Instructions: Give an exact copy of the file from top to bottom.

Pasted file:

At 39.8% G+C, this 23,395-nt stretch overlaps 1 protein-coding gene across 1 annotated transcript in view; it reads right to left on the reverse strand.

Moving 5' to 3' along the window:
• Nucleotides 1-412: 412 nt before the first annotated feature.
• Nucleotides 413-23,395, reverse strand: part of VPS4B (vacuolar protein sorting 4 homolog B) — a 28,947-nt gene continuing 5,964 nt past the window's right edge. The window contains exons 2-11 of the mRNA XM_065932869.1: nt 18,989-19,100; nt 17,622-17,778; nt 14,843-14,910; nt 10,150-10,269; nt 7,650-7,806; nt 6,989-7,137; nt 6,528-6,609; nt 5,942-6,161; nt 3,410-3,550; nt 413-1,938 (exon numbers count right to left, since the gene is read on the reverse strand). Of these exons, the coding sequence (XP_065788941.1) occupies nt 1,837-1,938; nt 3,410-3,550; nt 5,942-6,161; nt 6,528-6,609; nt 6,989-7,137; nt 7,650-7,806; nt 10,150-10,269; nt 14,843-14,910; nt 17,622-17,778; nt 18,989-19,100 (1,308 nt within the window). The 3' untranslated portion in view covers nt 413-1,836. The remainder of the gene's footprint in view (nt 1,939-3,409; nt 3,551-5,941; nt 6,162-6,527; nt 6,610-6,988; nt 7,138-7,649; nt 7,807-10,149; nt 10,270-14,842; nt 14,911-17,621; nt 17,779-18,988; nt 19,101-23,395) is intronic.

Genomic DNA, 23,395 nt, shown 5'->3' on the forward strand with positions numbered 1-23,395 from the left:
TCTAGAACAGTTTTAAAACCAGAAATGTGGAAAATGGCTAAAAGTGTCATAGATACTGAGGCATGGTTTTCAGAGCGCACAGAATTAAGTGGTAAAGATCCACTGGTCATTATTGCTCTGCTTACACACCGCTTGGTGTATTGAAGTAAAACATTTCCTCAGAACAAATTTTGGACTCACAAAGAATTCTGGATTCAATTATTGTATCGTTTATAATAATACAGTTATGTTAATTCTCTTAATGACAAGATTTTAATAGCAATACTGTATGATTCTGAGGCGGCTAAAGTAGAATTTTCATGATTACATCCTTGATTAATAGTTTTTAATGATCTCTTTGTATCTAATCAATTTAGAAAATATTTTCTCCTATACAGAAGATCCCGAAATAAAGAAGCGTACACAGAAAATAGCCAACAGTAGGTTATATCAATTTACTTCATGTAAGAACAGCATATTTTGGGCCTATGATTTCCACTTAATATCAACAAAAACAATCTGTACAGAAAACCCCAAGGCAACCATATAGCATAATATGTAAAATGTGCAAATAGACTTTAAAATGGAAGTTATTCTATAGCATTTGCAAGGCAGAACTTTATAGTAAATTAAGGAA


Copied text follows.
At 39.8% G+C, this 23,395-nt stretch overlaps 1 protein-coding gene across 1 annotated transcript in view; it reads right to left on the reverse strand.

Moving 5' to 3' along the window:
• Nucleotides 1-412: 412 nt before the first annotated feature.
• Nucleotides 413-23,395, reverse strand: part of VPS4B (vacuolar protein sorting 4 homolog B) — a 28,947-nt gene continuing 5,964 nt past the window's right edge. The window contains exons 2-11 of the mRNA XM_065932869.1: nt 18,989-19,100; nt 17,622-17,778; nt 14,843-14,910; nt 10,150-10,269; nt 7,650-7,806; nt 6,989-7,137; nt 6,528-6,609; nt 5,942-6,161; nt 3,410-3,550; nt 413-1,938 (exon numbers count right to left, since the gene is read on the reverse strand). Of these exons, the coding sequence (XP_065788941.1) occupies nt 1,837-1,938; nt 3,410-3,550; nt 5,942-6,161; nt 6,528-6,609; nt 6,989-7,137; nt 7,650-7,806; nt 10,150-10,269; nt 14,843-14,910; nt 17,622-17,778; nt 18,989-19,100 (1,308 nt within the window). The 3' untranslated portion in view covers nt 413-1,836. The remainder of the gene's footprint in view (nt 1,939-3,409; nt 3,551-5,941; nt 6,162-6,527; nt 6,610-6,988; nt 7,138-7,649; nt 7,807-10,149; nt 10,270-14,842; nt 14,911-17,621; nt 17,779-18,988; nt 19,101-23,395) is intronic.

Genomic DNA, 23,395 nt, shown 5'->3' on the forward strand with positions numbered 1-23,395 from the left:
TCTAGAACAGTTTTAAAACCAGAAATGTGGAAAATGGCTAAAAGTGTCATAGATACTGAGGCATGGTTTTCAGAGCGCACAGAATTAAGTGGTAAAGATCCACTGGTCATTATTGCTCTGCTTACACACCGCTTGGTGTATTGAAGTAAAACATTTCCTCAGAACAAATTTTGGACTCACAAAGAATTCTGGATTCAATTATTGTATCGTTTATAATAATACAGTTATGTTAATTCTCTTAATGACAAGATTTTAATAGCAATACTGTATGATTCTGAGGCGGCTAAAGTAGAATTTTCATGATTACATCCTTGATTAATAGTTTTTAATGATCTCTTTGTATCTAATCAATTTAGAAAATATTTTCTCCTATACAGAAGATCCCGAAATAAAGAAGCGTACACAGAAAATAGCCAACAGTAGGTTATATCAATTTACTTCATGTAAGAACAGCATATTTTGGGCCTATGATTTCCACTTAATATCAACAAAAACAATCTGTACAGAAAACCCCAAGGCAACCATATAGCATAATATGTAAAATGTGCAAATAGACTTTAAAATGGAAGTTATTCTATAGCATTTGCAAGGCAGAACTTTATAGTAAATTAAGGAA